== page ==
"When somebody comes across as an expedited no-fly, that means pick up the phone, don't send an e-mail," he said.
Hawley was the head of TSA when intelligence officials unraveled a 2006 terror plot in which al-Qaida operatives planned to blow up U.S.-bound airliners using liquid explosives. As soon as Hawley and others were aware that names would be added to the no-fly list, they prepared to pick up the phone and call people directly, he said. He would not say who specifically was called during the 2006 plot because that information is operationally sensitive.
The last change to the watch-listing process came after the attempted Christmas Day airliner bombing by a man whose name was not on the no-fly list despite the availability of disparate pieces of intelligence on the bomber and the plot. Since then intelligence analysts have added thousands of names to the list based on up-to-date threat information with the hope of not letting another terrorist on an airplane.
Then Monday happened. Amid a fast-paced terror investigation, law enforcement officials put the name of the man prosecutors say tried to blow up an SUV in Times Square on the no-fly list early Monday afternoon. The Homeland Security Department sent a notification to airlines that the watch list had been updated and that they should work off of the latest version. Because Shahzad was able to board the plane, the government believes Emirates airlines did not consult the updated no fly list when he bought his one-way ticket in cash, just hours before the flight was scheduled to leave.
Customs and Border Protection officials spotted Shahzad's name on the passenger list and recognized him as the bombing suspect they were looking for when Shahzad was in his seat and the plane was preparing to leave the gate. Customs officials knew to look for him because of updates to the no-fly list made earlier in the day.
"You don't have to have a silver-bullet strategy," White House spokesman Robert Gibbs said Wednesday. "So the system is set up so that a series of checks are provided that prevented this person from flying."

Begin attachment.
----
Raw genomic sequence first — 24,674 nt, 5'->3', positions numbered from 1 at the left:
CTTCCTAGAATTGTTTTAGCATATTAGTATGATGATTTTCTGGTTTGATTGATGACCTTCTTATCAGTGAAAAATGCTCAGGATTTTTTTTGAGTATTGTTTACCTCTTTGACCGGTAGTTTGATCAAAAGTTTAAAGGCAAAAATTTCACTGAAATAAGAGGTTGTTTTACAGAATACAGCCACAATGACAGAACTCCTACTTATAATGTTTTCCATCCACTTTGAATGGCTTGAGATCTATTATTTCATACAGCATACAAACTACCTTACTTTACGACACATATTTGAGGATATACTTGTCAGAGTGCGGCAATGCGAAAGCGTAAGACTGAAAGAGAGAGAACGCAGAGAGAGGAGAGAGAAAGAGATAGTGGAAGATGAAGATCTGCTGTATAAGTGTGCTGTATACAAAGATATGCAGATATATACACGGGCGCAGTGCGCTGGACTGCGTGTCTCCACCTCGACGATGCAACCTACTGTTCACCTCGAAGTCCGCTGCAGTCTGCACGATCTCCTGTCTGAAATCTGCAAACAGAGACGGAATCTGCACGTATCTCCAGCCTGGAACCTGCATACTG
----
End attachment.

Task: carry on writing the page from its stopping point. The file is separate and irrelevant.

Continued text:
The changes announced Wednesday do not go far enough, Sen. Charles Schumer, D-N.Y. said. The administration should require that airlines flag passengers who pay for tickets with cash as well, he said.
Schumer also said matching names to watch lists in the commercial aviation sector should be up to the government, not airlines.
The government agrees. It has planned to take over the responsibility, but the transition has taken longer than expected. The new program is still in the test phase for domestic airlines and is months away from beginning with international carriers.
As for the airline in Monday's case, it released this statement Wednesday:
"Emirates fully cooperated with and responded immediately to all local and federal authorities on all matters related to its flight EK 202 (New York-Dubai, 3rd May) where a passenger was removed from the aircraft by U.S. law enforcement officials. Emirates is in full compliance with all passenger check-in procedures in the U.S. and works closely with both the Transport Security Administration (TSA) and the U.S. Customs and Border Protection (CBP) agencies to update security watch lists on a regular and timely basis."